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Sharing the fares

Very different cities have similar potential for ride sharing, study finds.

A newly published study co-authored by MIT researchers suggests that urban ride-sharing is feasible in a wide variety of cities around the globe — and indeed that the potential “shareability” of autos in those places is more similar, from place to place, than previously expected.

The work builds on a 2014 study showing that ride-sharing — in the form of, say, taxi trips shared with other passengers traveling along similar routes — could be highly effective in New York City. However, given New York’s exceptional population density, an ongoing question is how many other urban settings offer the same potential for sharing vehicles.

The new study examines data from San Francisco, Singapore, and Vienna, in addition to New York. It suggests the ride-sharing potential in those cities converges so closely that, as the study authors write, “they all obey the same empirical law governing the potential for ride-sharing.”

“We found this kind of global law of ride-sharing,” says Carlo Ratti, director of MIT’s Senseable City Lab and a co-author of the new paper.

The paper, “Scaling Law of Urban Ride Sharing,” is being published today in Scientific Reports.

Ratti’s co-authors on the paper are Remi Tachet, a researcher at Senseable City Lab (who is the corresponding author); Oleguer Sagarra of Senseable City Lab; Paolo Santi, a research scientist at Senseable City Lab and a senior researcher at the Italian National Research Council CNR; Giovanni Resta of the Italian National Research Council CNR; Michael Szell, a researcher at the Hungarian Academy of Sciences; and Steven Strogatz, a mathematician at Cornell University.

The Senseable City researchers also teamed with Strogatz, who is the Jacob Gould Schurman Professor of Applied Mathematics at Cornell, on the earlier study focused on New York.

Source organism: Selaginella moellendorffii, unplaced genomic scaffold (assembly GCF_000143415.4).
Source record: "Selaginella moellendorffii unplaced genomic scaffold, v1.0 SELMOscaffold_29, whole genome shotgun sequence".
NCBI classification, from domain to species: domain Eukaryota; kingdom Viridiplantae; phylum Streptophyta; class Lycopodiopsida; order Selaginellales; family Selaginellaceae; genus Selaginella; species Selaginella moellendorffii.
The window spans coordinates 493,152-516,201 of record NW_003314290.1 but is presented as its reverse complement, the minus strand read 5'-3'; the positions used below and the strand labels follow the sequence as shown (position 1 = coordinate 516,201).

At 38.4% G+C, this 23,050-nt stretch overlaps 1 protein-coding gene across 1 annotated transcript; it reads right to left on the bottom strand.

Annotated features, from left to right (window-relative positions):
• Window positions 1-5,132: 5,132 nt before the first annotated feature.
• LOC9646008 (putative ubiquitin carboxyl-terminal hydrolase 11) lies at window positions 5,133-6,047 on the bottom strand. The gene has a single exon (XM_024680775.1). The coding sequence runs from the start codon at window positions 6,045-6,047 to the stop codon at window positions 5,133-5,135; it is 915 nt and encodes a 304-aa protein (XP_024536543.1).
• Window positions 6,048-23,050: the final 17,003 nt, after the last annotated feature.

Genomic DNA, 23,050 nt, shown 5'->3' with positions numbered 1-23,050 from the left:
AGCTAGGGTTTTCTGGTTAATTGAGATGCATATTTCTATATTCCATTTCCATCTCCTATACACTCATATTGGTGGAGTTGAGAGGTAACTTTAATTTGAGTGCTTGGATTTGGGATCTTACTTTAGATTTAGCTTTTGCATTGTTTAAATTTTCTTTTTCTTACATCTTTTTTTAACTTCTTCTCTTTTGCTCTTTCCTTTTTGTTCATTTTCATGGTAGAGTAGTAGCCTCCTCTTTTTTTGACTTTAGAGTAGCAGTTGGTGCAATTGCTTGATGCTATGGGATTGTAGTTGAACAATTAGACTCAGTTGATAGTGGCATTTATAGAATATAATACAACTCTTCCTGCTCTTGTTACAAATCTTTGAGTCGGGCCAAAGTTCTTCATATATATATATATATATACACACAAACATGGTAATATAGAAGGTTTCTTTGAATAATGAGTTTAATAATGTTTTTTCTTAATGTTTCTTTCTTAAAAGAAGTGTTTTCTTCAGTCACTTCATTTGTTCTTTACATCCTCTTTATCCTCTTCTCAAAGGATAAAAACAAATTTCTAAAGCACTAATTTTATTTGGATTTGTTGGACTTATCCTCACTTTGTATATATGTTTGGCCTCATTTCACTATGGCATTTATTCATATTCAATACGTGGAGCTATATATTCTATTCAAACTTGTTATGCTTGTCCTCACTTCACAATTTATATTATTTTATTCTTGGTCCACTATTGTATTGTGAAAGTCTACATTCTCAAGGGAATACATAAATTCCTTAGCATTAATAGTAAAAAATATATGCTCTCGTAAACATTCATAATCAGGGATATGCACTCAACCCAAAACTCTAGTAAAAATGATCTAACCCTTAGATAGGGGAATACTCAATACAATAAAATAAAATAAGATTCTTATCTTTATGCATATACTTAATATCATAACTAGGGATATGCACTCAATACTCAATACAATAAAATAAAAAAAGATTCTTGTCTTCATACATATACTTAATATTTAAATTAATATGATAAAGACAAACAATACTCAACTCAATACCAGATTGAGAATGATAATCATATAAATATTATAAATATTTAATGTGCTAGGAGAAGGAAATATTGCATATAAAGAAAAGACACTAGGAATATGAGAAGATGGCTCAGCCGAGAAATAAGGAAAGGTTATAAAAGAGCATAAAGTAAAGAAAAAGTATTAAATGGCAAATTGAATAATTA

The researchers based the study on taxi data from the four cities, including the tracking of over 13,000 New York taxis for a year. They also tracked, for a month apiece, about 500 taxis in San Francisco, about 16,000 in Singapore, and about 1,000 in Vienna.

The research uses factors such as the area of a city, the number of taxi trips made, and the average traffic speed, to determine what proportion of rides are shareable, given some modest assumptions about the flexibility passengers might have in terms of waiting for a ride.

Given reasonable assumptions, the researchers found, over 99 percent of trips in New York are shareable — and about 97 percent of trips in San Francisco, Singapore, and Vienna are, too.

Santi says he found the result to be “particularly surprising” because “the cities we studied have very different layouts.” He adds: “The possible explanation … is that what influences shareability is the way our lives are organized, rather than the city layout.”

That is, despite the relatively lower density of a city such as Vienna, the potential for ride-sharing is still high due to similar daily mobility patterns among area residents.

Based on the model developed from the data for New York, San Francisco, Singapore, and Vienna, the paper also provides additional estimates of the ride-sharing potential in 30 cities around the world. The researchers estimate that Berlin and London would be on the low end of the shareability spectrum, while other, more dense cities — including Amsterdam and Prague — have better sharing possibilities.

To be sure, as Ratti acknowledges, the growth of ride-sharing depends on many factors, include a willingness of passengers to engage in it more often.

“How shareability turns into real sharing depends on culture,” Ratti says. Even given similar urban characteristics, he says, “In some countries you might find more sharing than in other countries.”

But as the paper notes, the growing presence of ride-sharing services such as UberPool, ZipCar, and Car2Go all indicate that ride-sharing may become a larger part of the urban transportation mix. In turn, that might ease congestion and environmental effects of heavy auto use.

“Today [individual] cars are used only 5 percent of the time,” Ratti says. “So if we’re able to change those numbers a little bit, the impact could be big.”

Story originally published March 6, 2017 by Peter Dizikes for MIT News.